Friday, March 23, 2007

The Road - Amy's Review

Original review posted here.

Cormac McCarthy
Library Book
241 pgs

Reason for Reading: I read this for the NYT Notable Books Challenge.


***Spoilers Below***


I have never read anything by Cormac McCarthy and I really didn't know what to expect. What really hooked me into putting this book on my list for this challenge was the fact that the setting is post-apocalyptic. Other than that, I don't know much about the author or any of his other books.

I knew going into this book that the subject matter would be grim but McCarthy does an excellent job of using few words to pack a wallop. I actually felt the hopelessness of the man and the boy as they go through the ravaged and desolate countryside. I was horrified at the thought of people being held captive for food and the impossible situation of having to run to save yourself and being unable to help them at all. This is the stuff nightmares are made of and at this point in the book I wasn't sure I would be able to finish.

Then they find a hidden shelter and they have a reprieve from sleeping in the rain, being half-starved, cold, and filthy. I was so delighted to see them finally have some small comforts and I could almost feel how wonderful a bath and clean clothes would feel after weeks without and how wonderful such feasts of the stores that they discover would be, and oh! to sleep on a cot instead of the cold ground. At this point, I couldn't put the book down.

All the way through the book I was going back and forth.

In the end, I have to say that I really liked this book. The fact that it took me to both extremes is, I suppose, a testament to the author's skill.

One thing that I didn't like is the lack of punctuation. I don't like reading conversations without quotation marks. I find it distracting and this is the second book that I have read recently that has done this. I am unsure if this a some sort of fad or a writing style that I am unfamiliar with. If anyone wants to clue me in on this, I would appreciate it. I would hate to remain ignorant forever. (4/5)

13 comments:

kookiejar said...

I don't know why other authors decide to forgo punctuation, especially quotation marks, but I don't believe that McCarthy has done this in his other novels, so I think this was a device to stress the minimalistic environment that the man and the boy were living in.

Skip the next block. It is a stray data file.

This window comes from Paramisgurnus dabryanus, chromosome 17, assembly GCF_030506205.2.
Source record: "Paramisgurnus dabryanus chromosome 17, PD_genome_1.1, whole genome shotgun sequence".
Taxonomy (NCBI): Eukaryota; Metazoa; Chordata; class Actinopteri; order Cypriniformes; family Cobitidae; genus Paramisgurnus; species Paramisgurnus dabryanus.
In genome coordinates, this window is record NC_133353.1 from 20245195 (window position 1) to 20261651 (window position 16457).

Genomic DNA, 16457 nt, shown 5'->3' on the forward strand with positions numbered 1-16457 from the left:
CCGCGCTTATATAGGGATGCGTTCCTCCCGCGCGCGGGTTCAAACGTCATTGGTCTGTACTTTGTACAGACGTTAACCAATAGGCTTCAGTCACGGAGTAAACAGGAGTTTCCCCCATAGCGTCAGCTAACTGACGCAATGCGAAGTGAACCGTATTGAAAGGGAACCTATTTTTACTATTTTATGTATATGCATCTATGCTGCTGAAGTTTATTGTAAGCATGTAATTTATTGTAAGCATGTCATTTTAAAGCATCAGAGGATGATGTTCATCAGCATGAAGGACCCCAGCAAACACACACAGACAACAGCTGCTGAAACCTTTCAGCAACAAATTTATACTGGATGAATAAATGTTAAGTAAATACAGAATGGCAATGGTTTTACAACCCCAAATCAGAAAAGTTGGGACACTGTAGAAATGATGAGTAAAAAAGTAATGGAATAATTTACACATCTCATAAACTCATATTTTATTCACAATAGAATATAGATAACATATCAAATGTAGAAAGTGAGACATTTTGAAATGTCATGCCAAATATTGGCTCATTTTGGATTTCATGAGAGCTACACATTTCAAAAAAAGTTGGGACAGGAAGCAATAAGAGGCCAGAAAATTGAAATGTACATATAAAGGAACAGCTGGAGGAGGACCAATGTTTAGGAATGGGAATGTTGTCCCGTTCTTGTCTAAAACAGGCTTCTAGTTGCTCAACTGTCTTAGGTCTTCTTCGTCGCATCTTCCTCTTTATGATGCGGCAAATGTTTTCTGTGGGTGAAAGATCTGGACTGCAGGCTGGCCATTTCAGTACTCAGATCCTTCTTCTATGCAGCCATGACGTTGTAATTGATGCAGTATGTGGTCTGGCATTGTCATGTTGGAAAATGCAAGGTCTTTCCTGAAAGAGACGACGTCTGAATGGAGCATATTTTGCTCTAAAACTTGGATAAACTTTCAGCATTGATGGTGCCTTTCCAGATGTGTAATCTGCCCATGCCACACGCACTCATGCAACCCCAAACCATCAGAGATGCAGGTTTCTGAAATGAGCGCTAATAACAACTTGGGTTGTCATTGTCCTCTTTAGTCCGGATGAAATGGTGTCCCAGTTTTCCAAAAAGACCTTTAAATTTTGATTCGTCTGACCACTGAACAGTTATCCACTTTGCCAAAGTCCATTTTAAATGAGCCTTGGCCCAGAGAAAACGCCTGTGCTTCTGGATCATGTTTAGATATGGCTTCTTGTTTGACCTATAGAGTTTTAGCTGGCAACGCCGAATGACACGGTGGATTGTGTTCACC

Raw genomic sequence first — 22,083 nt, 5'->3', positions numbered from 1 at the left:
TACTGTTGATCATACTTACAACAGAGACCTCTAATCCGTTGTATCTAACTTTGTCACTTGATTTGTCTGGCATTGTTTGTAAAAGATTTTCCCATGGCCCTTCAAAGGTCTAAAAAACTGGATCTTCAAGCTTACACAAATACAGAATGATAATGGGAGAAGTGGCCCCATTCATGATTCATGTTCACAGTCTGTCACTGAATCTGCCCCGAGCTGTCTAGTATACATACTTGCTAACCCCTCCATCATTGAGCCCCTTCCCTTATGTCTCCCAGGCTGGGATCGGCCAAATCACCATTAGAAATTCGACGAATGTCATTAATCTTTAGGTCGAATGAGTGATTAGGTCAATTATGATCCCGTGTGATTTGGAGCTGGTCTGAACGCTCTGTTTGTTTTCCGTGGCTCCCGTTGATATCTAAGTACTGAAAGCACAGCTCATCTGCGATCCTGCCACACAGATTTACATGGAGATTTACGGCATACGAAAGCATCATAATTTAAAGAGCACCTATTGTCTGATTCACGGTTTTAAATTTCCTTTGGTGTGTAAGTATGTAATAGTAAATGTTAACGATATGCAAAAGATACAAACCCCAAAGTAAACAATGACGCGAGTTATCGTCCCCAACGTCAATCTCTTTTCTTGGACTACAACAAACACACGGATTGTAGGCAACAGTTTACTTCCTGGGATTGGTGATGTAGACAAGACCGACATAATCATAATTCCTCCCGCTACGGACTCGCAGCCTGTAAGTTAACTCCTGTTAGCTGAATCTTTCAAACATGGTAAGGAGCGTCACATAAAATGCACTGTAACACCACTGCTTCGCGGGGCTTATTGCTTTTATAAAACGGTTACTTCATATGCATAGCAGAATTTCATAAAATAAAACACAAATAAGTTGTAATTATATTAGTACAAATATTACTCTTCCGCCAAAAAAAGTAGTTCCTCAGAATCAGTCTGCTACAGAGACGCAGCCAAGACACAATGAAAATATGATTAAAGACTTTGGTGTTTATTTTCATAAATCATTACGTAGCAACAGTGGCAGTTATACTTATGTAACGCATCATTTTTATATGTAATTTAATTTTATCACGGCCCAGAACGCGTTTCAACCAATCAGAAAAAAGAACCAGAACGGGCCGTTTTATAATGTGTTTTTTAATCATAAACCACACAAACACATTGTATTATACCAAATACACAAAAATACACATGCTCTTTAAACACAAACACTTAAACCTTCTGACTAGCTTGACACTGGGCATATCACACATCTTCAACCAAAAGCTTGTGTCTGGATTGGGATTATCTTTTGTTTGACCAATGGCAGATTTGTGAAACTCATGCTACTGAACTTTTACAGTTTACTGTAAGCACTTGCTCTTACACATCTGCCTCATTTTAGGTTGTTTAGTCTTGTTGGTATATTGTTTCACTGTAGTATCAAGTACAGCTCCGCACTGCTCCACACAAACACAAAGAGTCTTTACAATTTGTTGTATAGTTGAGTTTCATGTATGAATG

But, here's the $24,000 Question, Amy.

MILDLY SPOILERY QUESTION AHEAD...





Where the people on the beach there to save the boy, or to capture the boy?

3M said...

I don't think McCarthy uses quotation marks in his other books, either. That was one reason why I wanted to listen to it on audio. After I listened to the audio, I was afraid I missed some things, so I want to go back and read the print version!

I really love this book, but I hate this particular writing convention. Kent Haruf, author of Plainsong (I hate that book!) also does not use quotation marks. I find it rather pretentious.

Pour of Tor said...

I think it is possible that the lack of quotation marks was meant to blur the line between speakers, in much the same way that the lack of names and abundance of unclear pronoun references did (since virtually every character in the book is male, "he" becomes AWFULLY ambiguous, to interesting effects). Several times I had to go back to the beginning of long dialogues and "count off" who was speaking in alternate lines in order to figure out what was going on. To me this gave the book a somewhat dreamlike character...

Speaking of which [SPOILERS ARE NIGH], the more I think about this book (and thanks to our discussion on this blog, I have been thinking about it a great deal since I returned it to the library), the more convinced I become that the ending is a "hopeful" story told by the father... So in other words, (in my opinion) the people on the beach are "saviors," but they are also hypothetical/fictional.

I would add this [SPOILERISH] question to kookiejar's: if following "the Road" is so all important to his father (because it is symbolic, because it is a spiritual metaphor, because it is the key to survival, because it is what moves the novel forward - "The Road" IS the novel...), what does it mean that when the boy is "saved," he turns back? Not only does he stop following the road, he actually retraces/undoes their progress.

I would love to hear what you think, Amy! This book has really been occupying my thoughts ever since I finished it. It just keeps getting richer....

kookiejar said...

Does the boy retrace the path of his father as much as he starts down his own road with new people (no matter the outcome of that journey)?

Pour of Tor said...

[Pretty much unadulterated SPOILERING in the comment that follows.]

That's a really interesting point, kookiejar, and it makes me wish I had the book in front of me so I could check on what I am about to say in response. :)